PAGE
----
Today, our spotlight is shining on Dr. Michael Cappello, who is currently Acting Associate Dean of Student Services and Undergraduate Programs and Chair of the Elementary Education Program.
Michael teaches in Educational Core Studies (ECS), specifically in anti-racism and anti-oppressive education. Studying anti-racism/anti-oppressive education is important because, “If we acknowledge that the society that we live in is racist, sexist, homophobic, etc… what do we do we that? How do we (un)learn these things? What might it mean for the future classrooms that we teach in? Some might hear this as negative, but I want to underline that this is positive,” says Michael. He quotes Dr. Cornel West, who says, “Justice is what love looks like in public.” Michael adds, “These commitments to anti-oppressive education are rooted in and motivated by love.”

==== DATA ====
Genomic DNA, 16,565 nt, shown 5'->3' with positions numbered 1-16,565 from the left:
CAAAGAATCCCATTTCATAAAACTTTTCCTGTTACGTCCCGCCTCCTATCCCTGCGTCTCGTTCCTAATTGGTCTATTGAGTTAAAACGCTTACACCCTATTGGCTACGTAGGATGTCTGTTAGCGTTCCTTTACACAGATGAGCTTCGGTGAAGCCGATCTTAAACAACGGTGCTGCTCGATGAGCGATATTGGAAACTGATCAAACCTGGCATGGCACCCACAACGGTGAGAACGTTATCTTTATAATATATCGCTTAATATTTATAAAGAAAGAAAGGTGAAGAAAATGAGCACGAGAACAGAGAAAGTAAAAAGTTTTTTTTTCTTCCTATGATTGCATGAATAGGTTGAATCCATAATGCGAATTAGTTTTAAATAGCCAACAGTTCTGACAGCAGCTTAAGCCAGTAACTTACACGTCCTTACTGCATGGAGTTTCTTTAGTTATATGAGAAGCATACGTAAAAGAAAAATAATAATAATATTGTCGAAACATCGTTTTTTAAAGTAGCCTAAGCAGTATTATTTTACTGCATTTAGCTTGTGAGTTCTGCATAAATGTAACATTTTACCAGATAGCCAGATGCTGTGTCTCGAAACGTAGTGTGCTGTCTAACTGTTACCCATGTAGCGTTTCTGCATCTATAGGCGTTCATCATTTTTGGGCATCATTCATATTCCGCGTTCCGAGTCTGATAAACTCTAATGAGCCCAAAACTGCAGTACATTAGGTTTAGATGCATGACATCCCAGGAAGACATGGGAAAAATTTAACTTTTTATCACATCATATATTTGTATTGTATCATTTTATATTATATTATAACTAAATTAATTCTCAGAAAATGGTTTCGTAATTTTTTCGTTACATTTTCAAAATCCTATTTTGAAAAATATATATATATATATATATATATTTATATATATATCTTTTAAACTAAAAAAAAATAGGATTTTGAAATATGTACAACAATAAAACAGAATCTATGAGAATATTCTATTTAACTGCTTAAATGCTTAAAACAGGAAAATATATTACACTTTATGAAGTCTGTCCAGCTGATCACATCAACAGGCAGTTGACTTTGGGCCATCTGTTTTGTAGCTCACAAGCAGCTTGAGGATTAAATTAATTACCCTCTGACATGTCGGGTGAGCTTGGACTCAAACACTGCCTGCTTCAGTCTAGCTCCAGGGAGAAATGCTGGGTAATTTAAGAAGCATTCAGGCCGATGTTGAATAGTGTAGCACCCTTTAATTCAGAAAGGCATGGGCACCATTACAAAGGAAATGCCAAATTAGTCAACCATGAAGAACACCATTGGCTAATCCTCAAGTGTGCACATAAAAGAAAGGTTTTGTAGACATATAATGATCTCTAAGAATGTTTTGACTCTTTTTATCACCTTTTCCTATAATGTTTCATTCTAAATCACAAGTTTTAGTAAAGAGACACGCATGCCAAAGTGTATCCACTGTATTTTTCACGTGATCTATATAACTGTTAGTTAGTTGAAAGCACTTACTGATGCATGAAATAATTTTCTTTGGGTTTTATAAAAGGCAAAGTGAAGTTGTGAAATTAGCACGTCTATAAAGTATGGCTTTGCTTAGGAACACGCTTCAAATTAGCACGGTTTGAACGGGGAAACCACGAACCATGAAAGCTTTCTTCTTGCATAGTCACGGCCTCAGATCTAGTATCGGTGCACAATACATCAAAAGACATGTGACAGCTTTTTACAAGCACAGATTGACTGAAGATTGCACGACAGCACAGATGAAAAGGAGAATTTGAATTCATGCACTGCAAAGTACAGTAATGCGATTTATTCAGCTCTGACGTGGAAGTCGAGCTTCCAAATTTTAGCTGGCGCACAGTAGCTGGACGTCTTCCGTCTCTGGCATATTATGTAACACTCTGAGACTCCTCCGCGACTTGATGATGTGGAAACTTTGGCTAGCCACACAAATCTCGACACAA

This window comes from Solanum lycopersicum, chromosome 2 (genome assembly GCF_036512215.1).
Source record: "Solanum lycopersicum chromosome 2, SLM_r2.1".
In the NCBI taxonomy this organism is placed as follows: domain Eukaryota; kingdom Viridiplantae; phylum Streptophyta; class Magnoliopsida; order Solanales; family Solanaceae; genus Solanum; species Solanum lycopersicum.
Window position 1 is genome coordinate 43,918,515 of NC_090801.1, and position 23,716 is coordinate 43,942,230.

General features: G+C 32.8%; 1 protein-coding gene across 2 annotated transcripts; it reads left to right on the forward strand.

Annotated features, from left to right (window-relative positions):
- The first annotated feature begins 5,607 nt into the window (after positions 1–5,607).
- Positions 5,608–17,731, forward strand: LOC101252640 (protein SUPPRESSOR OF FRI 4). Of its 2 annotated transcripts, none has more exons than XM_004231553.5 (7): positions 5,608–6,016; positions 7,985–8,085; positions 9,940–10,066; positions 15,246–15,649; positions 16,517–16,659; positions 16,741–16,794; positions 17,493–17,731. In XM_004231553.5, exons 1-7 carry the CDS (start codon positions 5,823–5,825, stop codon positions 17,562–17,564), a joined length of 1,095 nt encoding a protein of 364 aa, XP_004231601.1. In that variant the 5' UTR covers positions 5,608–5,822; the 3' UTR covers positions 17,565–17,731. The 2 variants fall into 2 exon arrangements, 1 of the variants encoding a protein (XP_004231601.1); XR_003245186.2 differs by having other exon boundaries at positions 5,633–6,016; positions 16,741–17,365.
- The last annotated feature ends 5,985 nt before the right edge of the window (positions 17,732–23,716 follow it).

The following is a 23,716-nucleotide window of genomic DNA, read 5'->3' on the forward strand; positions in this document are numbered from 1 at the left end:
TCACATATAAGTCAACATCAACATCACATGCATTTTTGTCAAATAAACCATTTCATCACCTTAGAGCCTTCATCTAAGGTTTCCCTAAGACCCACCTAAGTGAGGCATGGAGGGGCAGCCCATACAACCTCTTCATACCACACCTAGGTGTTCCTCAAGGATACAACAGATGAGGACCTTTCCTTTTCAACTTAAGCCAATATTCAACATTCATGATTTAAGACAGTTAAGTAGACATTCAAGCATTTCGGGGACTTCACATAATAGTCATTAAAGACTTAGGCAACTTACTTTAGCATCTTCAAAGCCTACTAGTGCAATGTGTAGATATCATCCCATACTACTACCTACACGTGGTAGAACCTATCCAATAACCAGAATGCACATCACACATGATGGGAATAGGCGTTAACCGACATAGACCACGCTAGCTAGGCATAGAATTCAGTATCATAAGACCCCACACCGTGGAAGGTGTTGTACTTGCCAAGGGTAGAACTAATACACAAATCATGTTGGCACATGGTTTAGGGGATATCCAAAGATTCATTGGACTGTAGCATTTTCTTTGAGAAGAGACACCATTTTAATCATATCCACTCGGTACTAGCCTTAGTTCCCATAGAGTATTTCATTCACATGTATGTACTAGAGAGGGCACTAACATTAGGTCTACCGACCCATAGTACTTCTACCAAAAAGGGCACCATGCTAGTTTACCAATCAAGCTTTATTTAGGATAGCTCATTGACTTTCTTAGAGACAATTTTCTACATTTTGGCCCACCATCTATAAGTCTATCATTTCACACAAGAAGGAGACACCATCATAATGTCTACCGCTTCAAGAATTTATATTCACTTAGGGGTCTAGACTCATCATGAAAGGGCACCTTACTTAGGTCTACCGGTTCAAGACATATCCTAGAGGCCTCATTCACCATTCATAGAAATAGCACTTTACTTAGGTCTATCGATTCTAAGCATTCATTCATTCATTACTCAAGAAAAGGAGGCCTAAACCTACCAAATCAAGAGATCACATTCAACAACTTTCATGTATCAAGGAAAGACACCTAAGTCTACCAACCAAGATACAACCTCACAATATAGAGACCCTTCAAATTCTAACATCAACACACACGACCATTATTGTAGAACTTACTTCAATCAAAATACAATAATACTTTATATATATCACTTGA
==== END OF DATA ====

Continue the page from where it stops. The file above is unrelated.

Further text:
Decolonizing education has become Michael’s passion: “As a non-Indigenous person, over the last 5 or 6 years I have become increasingly passionate about decolonizing education, and what it means to live into the obligations of being a treaty person in this space. I think that schools can become places where we unlearn the genocidal dreams of my ancestors and begin to imagine what it might look like to live ethically here, in support of the dreams/futures/nationhood of Indigenous peoples.”
As advice to students, Michael says, “Your engagement is the single most important determinant of your learning. Never do an assignment that isn’t meaningful to you. To be clear – this isn’t an invitation to not do things, rather an invitation for you to make your work meaningful. While the instructor and the syllabus all matter, you alone have the ability to ensure that your work has meaning for you.”
Outside of work, Michael enjoys the outdoors, and tries to travel to the mountains every year.